1 In the Arabic histories Heliopolis and Babylon appear to be confused with one another. Butler explains this as due to their taking Bab al-Yun = Gate of 'Aun (On or Heliopolis).


inhabitants, non-combatants, women and children, were put to the sword. Similar scenes were enacted in other towns. In spite of considerable resistance at points, 'Amr worked his way as far as Kiryaun, some sixteen miles east of Alexandria. Here Theodore gave battle, but was forced to retire within the city, before which the Arabs encamped, just out of range of the catapults mounted behind the walls, which it was futile for the Arabs to think of assaulting. The stretch of wall on the land side was indeed as narrow as it was well fortified, and succour and supplies could always be obtained by sea. But, as may be imagined, the contention of factions within the city, filled as it was with fugitive generals, and in the absence of Cyrus, who had been recalled, had reached a climax (John of Nikiu, p. 568 f.).

All parties, however, even the Copts whom he had persecuted, united in welcoming Cyrus back in the following September, when he came empowered to make peace with the Muslims; and in the autumn of the year 641 Egypt passed from the hands of the Emperor into those of the followers of the Arabian Prophet, with whom it has remained for over 1200 years.1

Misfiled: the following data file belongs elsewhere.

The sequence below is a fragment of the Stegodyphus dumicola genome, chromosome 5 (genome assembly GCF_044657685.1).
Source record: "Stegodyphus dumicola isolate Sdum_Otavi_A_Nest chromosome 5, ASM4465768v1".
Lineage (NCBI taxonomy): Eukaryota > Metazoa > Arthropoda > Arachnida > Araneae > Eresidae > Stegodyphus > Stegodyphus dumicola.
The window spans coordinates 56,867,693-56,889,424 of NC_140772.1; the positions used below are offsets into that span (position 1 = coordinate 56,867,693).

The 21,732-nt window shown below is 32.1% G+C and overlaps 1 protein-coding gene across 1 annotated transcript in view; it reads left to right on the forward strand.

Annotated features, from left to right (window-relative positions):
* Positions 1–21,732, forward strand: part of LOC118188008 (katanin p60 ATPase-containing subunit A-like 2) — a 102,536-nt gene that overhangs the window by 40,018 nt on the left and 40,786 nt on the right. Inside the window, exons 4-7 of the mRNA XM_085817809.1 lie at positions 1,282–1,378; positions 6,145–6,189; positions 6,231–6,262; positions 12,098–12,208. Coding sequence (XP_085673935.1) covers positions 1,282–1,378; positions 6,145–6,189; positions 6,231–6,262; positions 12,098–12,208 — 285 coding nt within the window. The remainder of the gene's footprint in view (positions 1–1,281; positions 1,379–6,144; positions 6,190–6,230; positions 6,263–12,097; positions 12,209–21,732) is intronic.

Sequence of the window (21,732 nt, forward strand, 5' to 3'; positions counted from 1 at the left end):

'Amr wished to fix his seat of government at Alexandria, but 'Omar would not allow him to remain so far away from his camp. So he returned to Upper Egypt. For several years his followers were engaged against the Nubians, and at last brought them under subjection in the direction of Dongola. A body of the Arabs crossed the Nile and settled in Ghizeh, on the western bank,—a movement which 'Omar permitted only on condition that a strong fortress was constructed there to prevent the possibility of surprise. The headquarters of the army were pitched near Memphis. Around them grew up a military station, called from its origin Fustat, the fossatum or "Encampment." It expanded rapidly into the Capital of Egypt, the modern Cairo. And there 'Amr laid the foundation of a great Mosque on the site of that which still bears his name.2